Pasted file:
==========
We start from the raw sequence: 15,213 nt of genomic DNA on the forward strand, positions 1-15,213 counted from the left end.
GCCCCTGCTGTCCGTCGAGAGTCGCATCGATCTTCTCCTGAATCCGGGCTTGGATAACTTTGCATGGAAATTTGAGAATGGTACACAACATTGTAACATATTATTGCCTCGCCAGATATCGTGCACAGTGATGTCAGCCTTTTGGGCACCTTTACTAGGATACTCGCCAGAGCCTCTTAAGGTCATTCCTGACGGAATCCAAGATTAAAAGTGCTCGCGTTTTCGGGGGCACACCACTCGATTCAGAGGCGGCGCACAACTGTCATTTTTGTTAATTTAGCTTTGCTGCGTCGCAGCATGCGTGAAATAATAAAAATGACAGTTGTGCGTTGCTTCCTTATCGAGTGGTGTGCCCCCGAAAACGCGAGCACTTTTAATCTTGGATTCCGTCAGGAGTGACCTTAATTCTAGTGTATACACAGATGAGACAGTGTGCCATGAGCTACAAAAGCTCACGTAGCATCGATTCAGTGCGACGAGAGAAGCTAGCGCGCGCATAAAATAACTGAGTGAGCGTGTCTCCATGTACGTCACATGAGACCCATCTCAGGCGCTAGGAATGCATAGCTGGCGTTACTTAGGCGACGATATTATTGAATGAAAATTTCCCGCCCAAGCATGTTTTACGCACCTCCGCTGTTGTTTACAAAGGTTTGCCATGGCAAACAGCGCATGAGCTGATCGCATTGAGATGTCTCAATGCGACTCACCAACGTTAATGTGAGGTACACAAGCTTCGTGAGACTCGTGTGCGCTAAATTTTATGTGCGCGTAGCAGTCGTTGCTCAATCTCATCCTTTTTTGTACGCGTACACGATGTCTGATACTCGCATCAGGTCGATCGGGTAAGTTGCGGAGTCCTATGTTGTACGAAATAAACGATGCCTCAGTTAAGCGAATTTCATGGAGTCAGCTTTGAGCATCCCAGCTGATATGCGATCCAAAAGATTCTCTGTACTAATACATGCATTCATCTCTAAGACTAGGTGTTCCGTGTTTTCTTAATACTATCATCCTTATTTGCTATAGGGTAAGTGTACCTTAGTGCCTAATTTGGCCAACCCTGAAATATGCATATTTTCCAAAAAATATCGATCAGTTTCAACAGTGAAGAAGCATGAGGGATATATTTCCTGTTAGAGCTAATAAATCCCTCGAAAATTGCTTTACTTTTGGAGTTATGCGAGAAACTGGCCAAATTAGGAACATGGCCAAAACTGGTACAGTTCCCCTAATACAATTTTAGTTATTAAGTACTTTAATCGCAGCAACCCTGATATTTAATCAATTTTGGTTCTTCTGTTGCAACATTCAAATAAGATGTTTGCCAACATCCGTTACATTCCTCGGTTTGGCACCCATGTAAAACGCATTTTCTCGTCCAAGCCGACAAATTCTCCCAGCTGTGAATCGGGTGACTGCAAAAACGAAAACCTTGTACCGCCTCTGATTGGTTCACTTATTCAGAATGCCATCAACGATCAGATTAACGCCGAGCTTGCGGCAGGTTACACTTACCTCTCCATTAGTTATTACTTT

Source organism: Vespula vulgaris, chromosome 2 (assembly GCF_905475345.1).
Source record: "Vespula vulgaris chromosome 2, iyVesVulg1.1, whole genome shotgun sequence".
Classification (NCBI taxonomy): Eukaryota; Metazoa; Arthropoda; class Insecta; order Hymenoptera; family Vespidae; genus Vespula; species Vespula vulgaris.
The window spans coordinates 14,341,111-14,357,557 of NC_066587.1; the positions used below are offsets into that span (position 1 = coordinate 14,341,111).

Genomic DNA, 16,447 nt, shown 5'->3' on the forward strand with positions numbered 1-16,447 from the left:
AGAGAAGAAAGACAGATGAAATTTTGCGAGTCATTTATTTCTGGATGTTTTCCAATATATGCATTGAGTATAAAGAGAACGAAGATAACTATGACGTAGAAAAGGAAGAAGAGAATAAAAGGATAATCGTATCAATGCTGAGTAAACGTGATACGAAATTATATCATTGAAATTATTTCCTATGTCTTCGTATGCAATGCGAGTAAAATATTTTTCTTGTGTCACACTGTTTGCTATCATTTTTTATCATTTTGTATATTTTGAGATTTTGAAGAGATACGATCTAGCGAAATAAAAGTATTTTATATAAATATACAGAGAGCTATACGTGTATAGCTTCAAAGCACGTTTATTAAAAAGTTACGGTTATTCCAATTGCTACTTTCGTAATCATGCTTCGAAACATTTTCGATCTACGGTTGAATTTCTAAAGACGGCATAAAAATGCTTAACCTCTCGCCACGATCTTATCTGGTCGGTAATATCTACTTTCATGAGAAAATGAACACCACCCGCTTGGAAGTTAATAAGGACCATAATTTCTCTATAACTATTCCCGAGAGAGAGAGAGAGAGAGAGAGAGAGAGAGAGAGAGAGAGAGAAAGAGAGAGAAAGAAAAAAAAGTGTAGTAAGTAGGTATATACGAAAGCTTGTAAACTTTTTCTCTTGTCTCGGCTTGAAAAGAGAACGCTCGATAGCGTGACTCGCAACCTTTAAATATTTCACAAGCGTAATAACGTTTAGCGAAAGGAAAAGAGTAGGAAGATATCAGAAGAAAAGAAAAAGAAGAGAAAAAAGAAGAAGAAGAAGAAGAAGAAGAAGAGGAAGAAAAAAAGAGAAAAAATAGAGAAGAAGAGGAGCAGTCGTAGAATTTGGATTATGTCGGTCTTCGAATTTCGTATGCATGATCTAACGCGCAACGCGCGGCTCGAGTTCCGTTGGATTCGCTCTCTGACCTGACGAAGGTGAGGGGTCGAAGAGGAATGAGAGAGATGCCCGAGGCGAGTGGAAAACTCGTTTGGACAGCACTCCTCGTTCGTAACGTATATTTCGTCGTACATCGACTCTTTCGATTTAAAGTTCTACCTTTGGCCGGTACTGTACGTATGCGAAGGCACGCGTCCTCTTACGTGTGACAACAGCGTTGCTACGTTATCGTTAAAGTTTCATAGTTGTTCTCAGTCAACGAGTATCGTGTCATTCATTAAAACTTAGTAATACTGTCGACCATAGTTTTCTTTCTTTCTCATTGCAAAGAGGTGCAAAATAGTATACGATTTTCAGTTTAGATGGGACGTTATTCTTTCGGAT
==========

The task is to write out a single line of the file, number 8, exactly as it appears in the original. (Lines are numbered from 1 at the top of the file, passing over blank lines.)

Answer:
AGAGAAGAAAGACAGATGAAATTTTGCGAGTCATTTATTTCTGGATGTTTTCCAATATATGCATTGAGTATAAAGAGAACGAAGATAACTATGACGTAGAAAAGGAAGAAGAGAATAAAAGGATAATCGTATCAATGCTGAGTAAACGTGATACGAAATTATATCATTGAAATTATTTCCTATGTCTTCGTATGCAATGCGAGTAAAATATTTTTCTTGTGTCACACTGTTTGCTATCATTTTTTATCATTTTGTATATTTTGAGATTTTGAAGAGATACGATCTAGCGAAATAAAAGTATTTTATATAAATATACAGAGAGCTATACGTGTATAGCTTCAAAGCACGTTTATTAAAAAGTTACGGTTATTCCAATTGCTACTTTCGTAATCATGCTTCGAAACATTTTCGATCTACGGTTGAATTTCTAAAGACGGCATAAAAATGCTTAACCTCTCGCCACGATCTTATCTGGTCGGTAATATCTACTTTCATGAGAAAATGAACACCACCCGCTTGGAAGTTAATAAGGACCATAATTTCTCTATAACTATTCCCGAGAGAGAGAGAGAGAGAGAGAGAGAGAGAGAGAGAGAGAGAGAAAGAGAGAGAAAGAAAAAAAAGTGTAGTAAGTAGGTATATACGAAAGCTTGTAAACTTTTTCTCTTGTCTCGGCTTGAAAAGAGAACGCTCGATAGCGTGACTCGCAACCTTTAAATATTTCACAAGCGTAATAACGTTTAGCGAAAGGAAAAGAGTAGGAAGATATCAGAAGAAAAGAAAAAGAAGAGAAAAAAGAAGAAGAAGAAGAAGAAGAAGAAGAGGAAGAAAAAAAGAGAAAAAATAGAGAAGAAGAGGAGCAGTCGTAGAATTTGGATTATGTCGGTCTTCGAATTTCGTATGCATGATCTAACGCGCAACGCGCGGCTCGAGTTCCGTTGGATTCGCTCTCTGACCTGACGAAGGTGAGGGGTCGAAGAGGAATGAGAGAGATGCCCGAGGCGAGTGGAAAACTCGTTTGGACAGCACTCCTCGTTCGTAACGTATATTTCGTCGTACATCGACTCTTTCGATTTAAAGTTCTACCTTTGGCCGGTACTGTACGTATGCGAAGGCACGCGTCCTCTTACGTGTGACAACAGCGTTGCTACGTTATCGTTAAAGTTTCATAGTTGTTCTCAGTCAACGAGTATCGTGTCATTCATTAAAACTTAGTAATACTGTCGACCATAGTTTTCTTTCTTTCTCATTGCAAAGAGGTGCAAAATAGTATACGATTTTCAGTTTAGATGGGACGTTATTCTTTCGGAT